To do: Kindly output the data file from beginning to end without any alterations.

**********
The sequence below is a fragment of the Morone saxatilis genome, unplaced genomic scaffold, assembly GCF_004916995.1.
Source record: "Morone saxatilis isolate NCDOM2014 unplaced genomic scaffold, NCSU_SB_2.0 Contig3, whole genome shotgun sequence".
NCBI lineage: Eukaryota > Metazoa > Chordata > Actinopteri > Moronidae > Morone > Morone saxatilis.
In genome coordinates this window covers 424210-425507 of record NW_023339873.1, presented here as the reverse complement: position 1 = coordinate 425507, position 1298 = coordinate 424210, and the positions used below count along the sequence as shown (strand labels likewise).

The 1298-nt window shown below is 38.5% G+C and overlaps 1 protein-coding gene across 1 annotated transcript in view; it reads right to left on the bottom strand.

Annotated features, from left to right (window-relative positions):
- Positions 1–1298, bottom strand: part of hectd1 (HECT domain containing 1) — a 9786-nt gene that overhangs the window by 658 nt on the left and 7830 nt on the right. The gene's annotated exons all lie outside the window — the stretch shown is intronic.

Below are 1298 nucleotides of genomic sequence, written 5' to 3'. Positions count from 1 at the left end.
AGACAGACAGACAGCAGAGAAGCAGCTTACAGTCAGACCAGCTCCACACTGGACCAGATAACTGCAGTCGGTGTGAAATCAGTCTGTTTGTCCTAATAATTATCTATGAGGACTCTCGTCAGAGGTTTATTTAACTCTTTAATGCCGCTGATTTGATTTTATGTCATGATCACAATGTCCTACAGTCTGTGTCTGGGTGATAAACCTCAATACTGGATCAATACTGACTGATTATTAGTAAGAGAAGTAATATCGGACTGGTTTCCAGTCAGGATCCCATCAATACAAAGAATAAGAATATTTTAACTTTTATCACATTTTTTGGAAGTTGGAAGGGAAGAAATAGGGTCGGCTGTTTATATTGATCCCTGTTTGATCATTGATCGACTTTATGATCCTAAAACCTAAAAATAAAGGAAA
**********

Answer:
The sequence below is a fragment of the Morone saxatilis genome, unplaced genomic scaffold, assembly GCF_004916995.1.
Source record: "Morone saxatilis isolate NCDOM2014 unplaced genomic scaffold, NCSU_SB_2.0 Contig3, whole genome shotgun sequence".
NCBI lineage: Eukaryota > Metazoa > Chordata > Actinopteri > Moronidae > Morone > Morone saxatilis.
In genome coordinates this window covers 424210-425507 of record NW_023339873.1, presented here as the reverse complement: position 1 = coordinate 425507, position 1298 = coordinate 424210, and the positions used below count along the sequence as shown (strand labels likewise).

The 1298-nt window shown below is 38.5% G+C and overlaps 1 protein-coding gene across 1 annotated transcript in view; it reads right to left on the bottom strand.

Annotated features, from left to right (window-relative positions):
- Positions 1–1298, bottom strand: part of hectd1 (HECT domain containing 1) — a 9786-nt gene that overhangs the window by 658 nt on the left and 7830 nt on the right. The gene's annotated exons all lie outside the window — the stretch shown is intronic.

Below are 1298 nucleotides of genomic sequence, written 5' to 3'. Positions count from 1 at the left end.
AGACAGACAGACAGCAGAGAAGCAGCTTACAGTCAGACCAGCTCCACACTGGACCAGATAACTGCAGTCGGTGTGAAATCAGTCTGTTTGTCCTAATAATTATCTATGAGGACTCTCGTCAGAGGTTTATTTAACTCTTTAATGCCGCTGATTTGATTTTATGTCATGATCACAATGTCCTACAGTCTGTGTCTGGGTGATAAACCTCAATACTGGATCAATACTGACTGATTATTAGTAAGAGAAGTAATATCGGACTGGTTTCCAGTCAGGATCCCATCAATACAAAGAATAAGAATATTTTAACTTTTATCACATTTTTTGGAAGTTGGAAGGGAAGAAATAGGGTCGGCTGTTTATATTGATCCCTGTTTGATCATTGATCGACTTTATGATCCTAAAACCTAAAAATAAAGGAAA